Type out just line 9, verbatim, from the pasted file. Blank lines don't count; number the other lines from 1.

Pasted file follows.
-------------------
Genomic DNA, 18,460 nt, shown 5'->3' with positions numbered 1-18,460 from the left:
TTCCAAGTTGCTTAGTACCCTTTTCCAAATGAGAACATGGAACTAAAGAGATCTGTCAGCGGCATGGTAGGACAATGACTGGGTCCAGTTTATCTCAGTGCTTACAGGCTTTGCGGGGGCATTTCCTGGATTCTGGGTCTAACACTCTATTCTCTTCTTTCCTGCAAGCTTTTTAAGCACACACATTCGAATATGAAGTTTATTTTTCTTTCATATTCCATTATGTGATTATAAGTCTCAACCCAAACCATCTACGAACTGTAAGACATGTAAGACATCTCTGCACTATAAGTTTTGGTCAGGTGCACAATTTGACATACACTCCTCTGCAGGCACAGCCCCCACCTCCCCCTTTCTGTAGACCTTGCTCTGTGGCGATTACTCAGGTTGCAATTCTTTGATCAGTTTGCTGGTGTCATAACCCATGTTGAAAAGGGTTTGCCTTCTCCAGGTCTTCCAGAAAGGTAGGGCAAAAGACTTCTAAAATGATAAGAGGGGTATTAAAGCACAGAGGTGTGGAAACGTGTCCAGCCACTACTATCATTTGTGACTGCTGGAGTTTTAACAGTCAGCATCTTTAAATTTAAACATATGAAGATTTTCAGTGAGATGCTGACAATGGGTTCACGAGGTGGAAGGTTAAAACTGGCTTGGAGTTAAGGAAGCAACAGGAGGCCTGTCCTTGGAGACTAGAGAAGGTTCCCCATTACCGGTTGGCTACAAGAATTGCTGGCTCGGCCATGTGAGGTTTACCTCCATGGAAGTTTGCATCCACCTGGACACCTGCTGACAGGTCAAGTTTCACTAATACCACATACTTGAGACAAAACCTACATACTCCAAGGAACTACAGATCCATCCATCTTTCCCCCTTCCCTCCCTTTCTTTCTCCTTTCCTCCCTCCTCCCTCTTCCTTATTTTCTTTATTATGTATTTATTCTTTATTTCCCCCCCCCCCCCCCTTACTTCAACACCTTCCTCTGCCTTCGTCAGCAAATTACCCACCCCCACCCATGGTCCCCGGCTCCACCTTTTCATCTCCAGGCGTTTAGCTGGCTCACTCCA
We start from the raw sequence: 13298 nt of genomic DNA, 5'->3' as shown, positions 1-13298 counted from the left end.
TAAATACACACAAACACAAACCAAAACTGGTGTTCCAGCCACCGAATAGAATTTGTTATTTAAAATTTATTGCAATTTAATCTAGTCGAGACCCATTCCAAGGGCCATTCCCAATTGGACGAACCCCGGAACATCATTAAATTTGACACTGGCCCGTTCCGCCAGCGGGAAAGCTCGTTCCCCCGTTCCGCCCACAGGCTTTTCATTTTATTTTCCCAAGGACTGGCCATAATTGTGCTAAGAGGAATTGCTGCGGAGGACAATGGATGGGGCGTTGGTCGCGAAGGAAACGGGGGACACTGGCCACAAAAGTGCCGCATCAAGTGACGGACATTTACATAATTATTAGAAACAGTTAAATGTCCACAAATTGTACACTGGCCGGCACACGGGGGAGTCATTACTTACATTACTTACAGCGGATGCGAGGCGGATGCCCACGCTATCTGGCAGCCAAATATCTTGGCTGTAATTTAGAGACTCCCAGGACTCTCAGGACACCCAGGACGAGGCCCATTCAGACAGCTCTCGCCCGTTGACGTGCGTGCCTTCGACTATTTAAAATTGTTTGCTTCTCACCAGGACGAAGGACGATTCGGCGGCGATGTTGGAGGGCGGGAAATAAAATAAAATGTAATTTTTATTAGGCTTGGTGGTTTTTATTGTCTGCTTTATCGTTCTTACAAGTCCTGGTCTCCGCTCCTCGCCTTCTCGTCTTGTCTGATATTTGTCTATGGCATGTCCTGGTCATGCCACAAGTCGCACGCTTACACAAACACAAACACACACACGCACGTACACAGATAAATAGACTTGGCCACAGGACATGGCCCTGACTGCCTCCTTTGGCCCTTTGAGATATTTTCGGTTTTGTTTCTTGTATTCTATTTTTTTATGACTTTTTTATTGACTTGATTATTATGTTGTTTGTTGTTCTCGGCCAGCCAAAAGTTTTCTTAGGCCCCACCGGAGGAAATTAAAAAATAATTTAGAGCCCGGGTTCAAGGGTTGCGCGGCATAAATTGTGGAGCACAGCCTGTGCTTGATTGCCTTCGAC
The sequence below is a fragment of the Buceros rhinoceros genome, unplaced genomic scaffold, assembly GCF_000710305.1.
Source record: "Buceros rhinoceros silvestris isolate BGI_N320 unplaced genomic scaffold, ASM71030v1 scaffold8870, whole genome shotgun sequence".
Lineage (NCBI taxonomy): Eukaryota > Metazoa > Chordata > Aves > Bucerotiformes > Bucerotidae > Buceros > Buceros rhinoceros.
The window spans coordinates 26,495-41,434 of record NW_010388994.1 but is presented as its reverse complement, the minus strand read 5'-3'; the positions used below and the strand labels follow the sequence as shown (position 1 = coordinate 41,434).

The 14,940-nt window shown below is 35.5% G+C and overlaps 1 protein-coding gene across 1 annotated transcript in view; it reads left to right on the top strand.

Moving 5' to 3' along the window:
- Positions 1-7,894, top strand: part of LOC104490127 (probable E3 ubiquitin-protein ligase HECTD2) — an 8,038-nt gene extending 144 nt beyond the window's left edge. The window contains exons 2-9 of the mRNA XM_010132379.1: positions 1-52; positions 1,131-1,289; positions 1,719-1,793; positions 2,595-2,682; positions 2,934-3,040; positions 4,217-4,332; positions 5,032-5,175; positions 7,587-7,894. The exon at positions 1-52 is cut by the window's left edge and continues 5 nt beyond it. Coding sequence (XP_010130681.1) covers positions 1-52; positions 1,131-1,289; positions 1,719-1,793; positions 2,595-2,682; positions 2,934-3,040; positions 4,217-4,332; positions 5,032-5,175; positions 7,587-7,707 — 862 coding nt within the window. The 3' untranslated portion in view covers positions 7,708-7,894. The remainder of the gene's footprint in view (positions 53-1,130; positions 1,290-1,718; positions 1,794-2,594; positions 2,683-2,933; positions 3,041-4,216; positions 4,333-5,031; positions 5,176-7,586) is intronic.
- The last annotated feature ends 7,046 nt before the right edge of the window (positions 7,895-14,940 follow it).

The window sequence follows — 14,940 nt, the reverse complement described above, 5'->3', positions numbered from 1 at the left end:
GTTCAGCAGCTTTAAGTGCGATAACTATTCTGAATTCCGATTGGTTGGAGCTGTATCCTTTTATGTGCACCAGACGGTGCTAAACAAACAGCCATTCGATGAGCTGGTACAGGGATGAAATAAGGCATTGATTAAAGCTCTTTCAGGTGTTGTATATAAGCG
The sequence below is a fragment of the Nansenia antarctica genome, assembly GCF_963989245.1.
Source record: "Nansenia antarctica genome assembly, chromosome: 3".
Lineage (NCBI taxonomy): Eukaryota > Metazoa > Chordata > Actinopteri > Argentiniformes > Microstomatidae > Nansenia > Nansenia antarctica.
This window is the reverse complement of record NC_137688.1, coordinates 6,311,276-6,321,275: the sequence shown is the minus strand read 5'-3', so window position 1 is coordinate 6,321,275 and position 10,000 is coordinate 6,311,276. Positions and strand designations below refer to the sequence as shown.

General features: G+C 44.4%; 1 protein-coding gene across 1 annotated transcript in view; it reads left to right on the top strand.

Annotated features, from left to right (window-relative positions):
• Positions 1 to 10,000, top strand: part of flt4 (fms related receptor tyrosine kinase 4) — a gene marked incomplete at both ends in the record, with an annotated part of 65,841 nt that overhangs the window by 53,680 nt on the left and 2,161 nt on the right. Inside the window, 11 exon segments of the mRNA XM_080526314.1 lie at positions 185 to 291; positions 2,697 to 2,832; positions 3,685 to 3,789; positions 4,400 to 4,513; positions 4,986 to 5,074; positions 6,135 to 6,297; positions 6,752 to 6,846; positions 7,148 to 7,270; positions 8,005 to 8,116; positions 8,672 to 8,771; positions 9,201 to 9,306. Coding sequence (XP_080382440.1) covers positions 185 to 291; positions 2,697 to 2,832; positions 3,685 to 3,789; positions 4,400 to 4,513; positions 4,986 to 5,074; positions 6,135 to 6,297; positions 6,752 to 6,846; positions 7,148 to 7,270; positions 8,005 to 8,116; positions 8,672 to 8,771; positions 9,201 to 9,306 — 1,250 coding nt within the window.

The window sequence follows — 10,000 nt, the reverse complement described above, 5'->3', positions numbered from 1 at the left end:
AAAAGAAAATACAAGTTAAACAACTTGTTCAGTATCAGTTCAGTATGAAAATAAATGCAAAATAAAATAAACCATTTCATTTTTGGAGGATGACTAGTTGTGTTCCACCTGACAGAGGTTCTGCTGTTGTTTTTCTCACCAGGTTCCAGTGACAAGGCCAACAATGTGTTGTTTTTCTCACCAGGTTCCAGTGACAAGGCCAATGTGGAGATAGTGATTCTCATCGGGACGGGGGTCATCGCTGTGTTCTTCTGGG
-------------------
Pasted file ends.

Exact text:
The 14,940-nt window shown below is 35.5% G+C and overlaps 1 protein-coding gene across 1 annotated transcript in view; it reads left to right on the top strand.